Marines trade slow ships for drones and supply caches as they prep for modern warfare

Should war break out with China, the sprawling logistics depots of the type used by the Marine Corps in Afghanistan could quickly be turned into smoking craters—a fate previewed by Ukraine’s devastating strikes on Russian arms and oil depots. 

The Marines, at least on paper, aren’t waiting around for that to happen. In February, the Corps released sweeping plans to adapt logistics to the rising threat of long-range weapons. The plans, which draw upon lessons from the Ukrainian battlefield, nest within Force Design 2030, the Corps’ larger push to prepare for a Pacific fight. 

“Logistics will stop you in your tracks if you haven’t thought it through, if you don’t have a system that is strong and functioning,” Gen. Christopher Mahoney, assistant Marine Corps commandant, said in an interview with Defense One

The plan is ambitious. Among its dozens of objectives, it seeks to increase the use of drones, use artificial intelligence to manage inventory, boost 3D printing, and revamp logistics training and medical care. 

Marines supporting the efforts say that they’re seeing progress—even if more ambitious components of the plan have yet to be realized. 

Fulfilling all of the specific requirements laid out in the logistics document Force Design 2030 has been a “challenge,” said Col. Aaron Angell, who leads the Logistics Combat Element division at the Marine Corps’ center for Combat Development and Integration. 

Angell said the top challenge is something the military has long struggled with: what to do with data

“The one area where we really have a lot of work to do is global logistics awareness and decision making,” he said. According to the plan, the Corps should establish an information technology system that provides global and automated awareness of its readiness, among other parameters.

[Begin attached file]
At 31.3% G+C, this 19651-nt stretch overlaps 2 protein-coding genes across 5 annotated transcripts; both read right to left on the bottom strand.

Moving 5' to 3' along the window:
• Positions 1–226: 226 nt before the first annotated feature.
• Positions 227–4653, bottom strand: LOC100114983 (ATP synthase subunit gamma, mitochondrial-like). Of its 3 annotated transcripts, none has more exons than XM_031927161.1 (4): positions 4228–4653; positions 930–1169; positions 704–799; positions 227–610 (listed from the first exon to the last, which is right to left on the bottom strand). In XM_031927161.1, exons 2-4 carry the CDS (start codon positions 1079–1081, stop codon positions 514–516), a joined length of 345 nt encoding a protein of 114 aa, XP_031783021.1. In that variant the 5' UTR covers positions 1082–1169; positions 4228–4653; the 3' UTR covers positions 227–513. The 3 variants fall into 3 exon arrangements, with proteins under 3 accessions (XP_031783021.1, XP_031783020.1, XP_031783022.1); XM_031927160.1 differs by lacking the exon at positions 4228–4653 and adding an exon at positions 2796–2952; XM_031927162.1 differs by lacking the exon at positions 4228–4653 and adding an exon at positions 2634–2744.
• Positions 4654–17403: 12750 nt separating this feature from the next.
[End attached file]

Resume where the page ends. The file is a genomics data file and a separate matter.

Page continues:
With data stored across multiple different systems, even collecting all that data in one place is difficult, said Angell. Data also comes with all sorts of other tasks, such as what information is shareable, and how to protect it, he added. 

Still, Logistics Force Design 2030 “initiated movement,” he said. “We are definitely moving forward. There’s always the stumbling blocks, but then it’s just how do you mitigate those.” 

Some of the most visible improvements have been investments in hardware, including delivery drones, semi-submersibles, and boats with designs borrowed from the oil and gas industry. 

In the 2025 budget proposal, the Marine Corps has requested funds to purchase its first Landing Ship Medium, a new design meant to be more advanced than a basic landing craft and the Navy’s much larger amphibious ships. 

The ship, which will be designed to land in areas without port facilities, are intended to be more survivable thanks to their improved ability to “hide among islands and other sea traffic,” according to a Congressional Research Service report